The 2016 Summer Olympics was officially kicked off as Rio de Janeiro welcomed the world to the first ever Olympics held in South America with a spectacular opening ceremony on Friday (5 August). And, as the Olympic fever sweeps the world, cybersecurity risks are continuing to rise with threat actors actively targeting fans and brands worldwide with social media scams and malicious apps.
According to Proofpoint research, the expected increase in content related to the Summer games, "likely to be the most digitally-enabled Olympics in history" has also presented "as many opportunities for attackers as it does for the viewing public."
"As with many major events, whether holidays, elections, or sporting events, threat actors look to capitalize on our curiosity and willingness to engage via digital media," researchers wrote in a blog post. "As a result, both consumers and brands need to be exceedingly cautious in their interactions with Olympic-themed social media and mobile applications, both of which are prime targets."
Analyzing more than 1,300 Olympics-related social media accounts, thousands of mobile apps across Facebook, Twitter, Instagram, YouTube, Google+ and various app stores, researchers found that overall social content increased by 200% in the two months leading up to the games.
However, they also found that potentially malicious content increased by 60% during the same time including "profanity, pornography, trademark violations and spam posts" with embedded links leading to suspicious or compromised sites. Around 15% of this content posed a security risk, while about 42% included profanity and adult content.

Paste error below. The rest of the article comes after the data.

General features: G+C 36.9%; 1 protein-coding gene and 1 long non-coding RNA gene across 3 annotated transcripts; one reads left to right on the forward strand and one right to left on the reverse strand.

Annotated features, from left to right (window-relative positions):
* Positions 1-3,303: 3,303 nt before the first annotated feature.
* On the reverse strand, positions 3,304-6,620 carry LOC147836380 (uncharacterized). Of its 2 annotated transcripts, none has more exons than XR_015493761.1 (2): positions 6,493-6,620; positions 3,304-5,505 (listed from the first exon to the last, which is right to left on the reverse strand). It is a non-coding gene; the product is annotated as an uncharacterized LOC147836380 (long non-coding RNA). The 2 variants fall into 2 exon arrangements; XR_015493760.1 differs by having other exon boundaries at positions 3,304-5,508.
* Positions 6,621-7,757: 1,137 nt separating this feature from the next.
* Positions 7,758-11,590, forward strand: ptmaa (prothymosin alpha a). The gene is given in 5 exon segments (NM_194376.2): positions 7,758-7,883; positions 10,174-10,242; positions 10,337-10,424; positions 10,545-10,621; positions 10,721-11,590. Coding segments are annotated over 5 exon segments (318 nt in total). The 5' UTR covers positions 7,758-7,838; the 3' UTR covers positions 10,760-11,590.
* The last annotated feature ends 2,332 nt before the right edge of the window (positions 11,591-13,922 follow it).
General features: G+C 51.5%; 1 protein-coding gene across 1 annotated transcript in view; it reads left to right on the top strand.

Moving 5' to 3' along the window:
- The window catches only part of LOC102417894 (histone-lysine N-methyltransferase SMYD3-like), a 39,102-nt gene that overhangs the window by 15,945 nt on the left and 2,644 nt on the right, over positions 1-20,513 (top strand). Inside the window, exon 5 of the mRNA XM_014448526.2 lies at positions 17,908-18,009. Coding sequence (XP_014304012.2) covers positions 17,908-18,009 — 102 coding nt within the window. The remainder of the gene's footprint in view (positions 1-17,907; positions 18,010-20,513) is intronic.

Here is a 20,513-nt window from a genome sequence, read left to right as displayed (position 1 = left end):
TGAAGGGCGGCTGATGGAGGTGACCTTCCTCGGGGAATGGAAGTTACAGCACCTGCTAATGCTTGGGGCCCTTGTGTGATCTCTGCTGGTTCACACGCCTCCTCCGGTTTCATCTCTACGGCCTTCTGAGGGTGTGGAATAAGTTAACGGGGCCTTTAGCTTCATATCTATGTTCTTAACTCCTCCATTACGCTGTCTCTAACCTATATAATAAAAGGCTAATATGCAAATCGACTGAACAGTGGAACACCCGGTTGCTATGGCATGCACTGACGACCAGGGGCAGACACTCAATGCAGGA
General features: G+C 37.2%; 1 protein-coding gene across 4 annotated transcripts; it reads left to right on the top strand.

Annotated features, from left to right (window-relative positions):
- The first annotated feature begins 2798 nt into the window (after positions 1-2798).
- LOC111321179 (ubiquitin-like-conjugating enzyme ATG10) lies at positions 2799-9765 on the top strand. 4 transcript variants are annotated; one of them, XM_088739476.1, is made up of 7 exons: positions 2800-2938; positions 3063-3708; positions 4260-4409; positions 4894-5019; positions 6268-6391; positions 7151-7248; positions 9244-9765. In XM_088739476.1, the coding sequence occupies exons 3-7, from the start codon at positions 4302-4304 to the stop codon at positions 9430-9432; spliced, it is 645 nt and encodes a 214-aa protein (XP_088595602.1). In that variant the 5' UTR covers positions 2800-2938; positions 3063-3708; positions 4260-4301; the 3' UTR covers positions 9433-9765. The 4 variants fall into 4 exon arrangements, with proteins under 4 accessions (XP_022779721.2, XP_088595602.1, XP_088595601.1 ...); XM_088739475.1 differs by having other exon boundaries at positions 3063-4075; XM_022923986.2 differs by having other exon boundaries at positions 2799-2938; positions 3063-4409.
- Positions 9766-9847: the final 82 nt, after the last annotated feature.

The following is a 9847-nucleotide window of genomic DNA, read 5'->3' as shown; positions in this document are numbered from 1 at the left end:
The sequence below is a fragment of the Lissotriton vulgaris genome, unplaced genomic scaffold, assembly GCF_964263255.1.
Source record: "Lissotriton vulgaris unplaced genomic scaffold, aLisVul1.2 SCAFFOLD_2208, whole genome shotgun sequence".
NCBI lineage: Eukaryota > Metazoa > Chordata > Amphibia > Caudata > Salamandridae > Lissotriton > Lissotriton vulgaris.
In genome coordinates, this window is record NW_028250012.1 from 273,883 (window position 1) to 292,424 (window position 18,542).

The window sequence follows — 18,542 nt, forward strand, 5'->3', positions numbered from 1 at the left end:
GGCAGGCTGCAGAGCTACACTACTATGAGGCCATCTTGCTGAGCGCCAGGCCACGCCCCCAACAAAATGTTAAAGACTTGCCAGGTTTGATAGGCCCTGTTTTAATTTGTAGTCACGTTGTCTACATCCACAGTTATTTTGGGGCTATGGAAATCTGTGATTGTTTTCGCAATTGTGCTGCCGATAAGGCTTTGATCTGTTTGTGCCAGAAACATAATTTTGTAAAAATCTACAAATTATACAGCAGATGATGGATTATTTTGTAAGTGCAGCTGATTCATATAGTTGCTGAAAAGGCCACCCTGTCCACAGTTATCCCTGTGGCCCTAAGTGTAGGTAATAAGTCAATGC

The firm also expects negative Olympic-related content to increase by another 40% by the start of the games, based on observations from the 2014 Winter Olympics in Sochi.
Research also showed that around 15% of social media accounts tied to the Olympics and sponsoring brands were found to be fraudulent, sporting over 400,000 subscribers or followers collectively. While about 82% of these accounts were imposter accounts with "misleading use of brand elements relating to the Olympic Games or sponsors to attract followers and interaction," 6% offered viewers illegal live streaming of the Games. About 4% involved some form of fake ticket sale scams.
More than 4,500 risky mobile apps related to the Olympics and sponsor brands were also found by Proofpoint researchers on Android and iOS that featured potentially risky or malicious behaviour.
For example, they found one notable app that claimed to offer Olympics updates. Instead, the malware-ridden app included code that could hijack social media accounts, scan through data from any device that users connect their phones to and even transmit data over to third-party ad networks.
According to an earlier report from Kaspersky Lab, malware-laced emails, fake ticket scams and phishing attacks are also on the rise as digital pickpockets continue to target sports fans, sponsors and government entities using a wide range of digital methods to gain sensitive information during the global event.
"While the physical safety of athletes and in-person attendees in Rio has dominated headlines around the 2016 Olympics, digital safety is also a critical concern," researchers wrote. "Over the coming weeks, fans worldwide will be tracking their favorite athletes and brands will be interacting on a virtual world stage. Enjoy the games safely, whether from the sidelines in Rio or on a screen halfway around the world."